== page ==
While I think through my replies to several very interesting and important questions posed by readers in response to my invitation to ask me anything, I will just pass along a little calculation I made a few moments ago with the aid of a Consumer Price Index Calculator I found on-line.
I started at Harvard as a Freshman in 1950. I remember the tuition as $400 that year, but my classmate, friend, colleague, and one-time apartment mate Charles Parsons recalls it as $600, and in matters of this sort, I learned six decades ago, Charles is always right. The CPI Calculator tells me that $600 in 1950 is the equivalent of a tad less than $6,000 today -- a ten-fold devaluation. But Harvard's tuition this year is roughly $45,000, which is seven and a half times as much as a mere cost-of-living adjustment would explain.
Is Harvard's education today seven and a half times better than the education I received? I can assure you the answer is "No."
Indeed, is it as good? I will pass on that question, but I am quite certain it is no better.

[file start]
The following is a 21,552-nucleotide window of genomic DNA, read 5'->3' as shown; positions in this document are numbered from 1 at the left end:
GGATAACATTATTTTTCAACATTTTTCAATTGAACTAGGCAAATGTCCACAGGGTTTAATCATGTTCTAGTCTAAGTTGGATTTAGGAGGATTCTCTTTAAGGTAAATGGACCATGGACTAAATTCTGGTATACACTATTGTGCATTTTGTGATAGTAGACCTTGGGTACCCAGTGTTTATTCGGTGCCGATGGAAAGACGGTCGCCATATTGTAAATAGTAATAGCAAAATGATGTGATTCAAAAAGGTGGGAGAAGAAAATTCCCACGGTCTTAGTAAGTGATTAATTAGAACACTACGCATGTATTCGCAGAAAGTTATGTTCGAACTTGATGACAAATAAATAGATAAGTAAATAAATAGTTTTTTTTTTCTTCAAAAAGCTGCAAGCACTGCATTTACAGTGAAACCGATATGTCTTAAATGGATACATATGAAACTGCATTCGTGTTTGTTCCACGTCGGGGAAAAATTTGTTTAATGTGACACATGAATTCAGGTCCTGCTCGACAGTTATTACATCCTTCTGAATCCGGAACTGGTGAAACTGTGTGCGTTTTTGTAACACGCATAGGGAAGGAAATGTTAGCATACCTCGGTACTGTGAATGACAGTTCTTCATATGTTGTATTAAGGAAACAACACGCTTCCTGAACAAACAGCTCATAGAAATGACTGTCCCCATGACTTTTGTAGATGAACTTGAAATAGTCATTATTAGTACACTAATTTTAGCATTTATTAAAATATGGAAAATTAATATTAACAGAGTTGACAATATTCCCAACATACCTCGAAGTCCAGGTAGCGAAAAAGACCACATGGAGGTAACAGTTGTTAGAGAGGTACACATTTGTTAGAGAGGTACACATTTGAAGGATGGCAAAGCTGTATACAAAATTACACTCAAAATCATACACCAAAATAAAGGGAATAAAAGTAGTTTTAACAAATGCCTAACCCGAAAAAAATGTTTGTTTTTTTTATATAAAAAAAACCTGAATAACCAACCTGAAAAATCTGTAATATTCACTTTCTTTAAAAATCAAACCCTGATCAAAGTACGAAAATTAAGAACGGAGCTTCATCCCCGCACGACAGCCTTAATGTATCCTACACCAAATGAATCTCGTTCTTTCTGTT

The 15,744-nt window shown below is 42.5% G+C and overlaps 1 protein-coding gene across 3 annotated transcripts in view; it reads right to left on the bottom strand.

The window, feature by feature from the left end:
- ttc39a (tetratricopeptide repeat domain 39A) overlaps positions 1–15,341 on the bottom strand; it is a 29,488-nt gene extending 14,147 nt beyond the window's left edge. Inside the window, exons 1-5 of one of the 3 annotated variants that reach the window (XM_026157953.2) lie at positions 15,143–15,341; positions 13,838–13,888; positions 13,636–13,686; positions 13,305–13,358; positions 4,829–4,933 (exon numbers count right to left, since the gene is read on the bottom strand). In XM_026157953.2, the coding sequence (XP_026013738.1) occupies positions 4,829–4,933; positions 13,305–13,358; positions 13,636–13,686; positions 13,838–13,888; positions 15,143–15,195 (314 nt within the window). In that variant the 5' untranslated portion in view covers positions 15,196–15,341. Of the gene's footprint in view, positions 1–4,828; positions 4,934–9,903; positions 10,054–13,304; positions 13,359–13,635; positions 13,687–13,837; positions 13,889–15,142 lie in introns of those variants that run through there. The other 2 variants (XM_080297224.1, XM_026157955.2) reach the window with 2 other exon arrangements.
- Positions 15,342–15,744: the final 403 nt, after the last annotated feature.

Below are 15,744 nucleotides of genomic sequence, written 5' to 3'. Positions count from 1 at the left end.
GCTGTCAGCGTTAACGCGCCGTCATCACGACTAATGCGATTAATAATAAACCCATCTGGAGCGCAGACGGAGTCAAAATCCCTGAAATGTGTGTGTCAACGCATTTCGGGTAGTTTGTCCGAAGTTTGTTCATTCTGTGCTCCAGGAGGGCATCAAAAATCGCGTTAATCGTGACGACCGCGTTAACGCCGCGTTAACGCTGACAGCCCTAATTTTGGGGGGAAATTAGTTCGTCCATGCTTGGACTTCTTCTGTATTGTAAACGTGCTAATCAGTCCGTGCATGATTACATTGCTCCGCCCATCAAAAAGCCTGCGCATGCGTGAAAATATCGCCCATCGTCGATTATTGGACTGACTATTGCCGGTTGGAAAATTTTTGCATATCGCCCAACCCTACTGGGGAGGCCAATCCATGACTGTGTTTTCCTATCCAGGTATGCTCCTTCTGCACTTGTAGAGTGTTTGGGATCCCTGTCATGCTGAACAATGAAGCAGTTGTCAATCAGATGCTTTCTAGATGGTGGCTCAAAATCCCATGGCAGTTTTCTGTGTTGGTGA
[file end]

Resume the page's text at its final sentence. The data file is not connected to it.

Why does Harvard charge an extra $39,000 in 2015-16? There really is only one possible answer: Because it can. It gives one pause.
Thursday, December 31, 2015
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Hi, Bob —
I don't understand your objection, since what Harvard (and the other rich universities) do is simply an income redistribution, which I presume is the sort of thing you like. Here are our facts: only 40% of Harvard undergraduates pay full freight. They subsidize the others: those with family income at most $65K pay nothing (neither tuition nor room & board) — and apparently this is 20% of our student population; and there's a sliding scale up to family income of $150K, who pay at most 10% of their income.
This is far more generous financial aid than was available in your day or my day. Of course it presupposes the greater income inequality that exists in America today, but it exploits it for good purposes. I see no reason not to soak the wealthy families whose kids get admitted.
Yes, they can, and yes, it gives one pause. Happy New Year, Professor Wolff!
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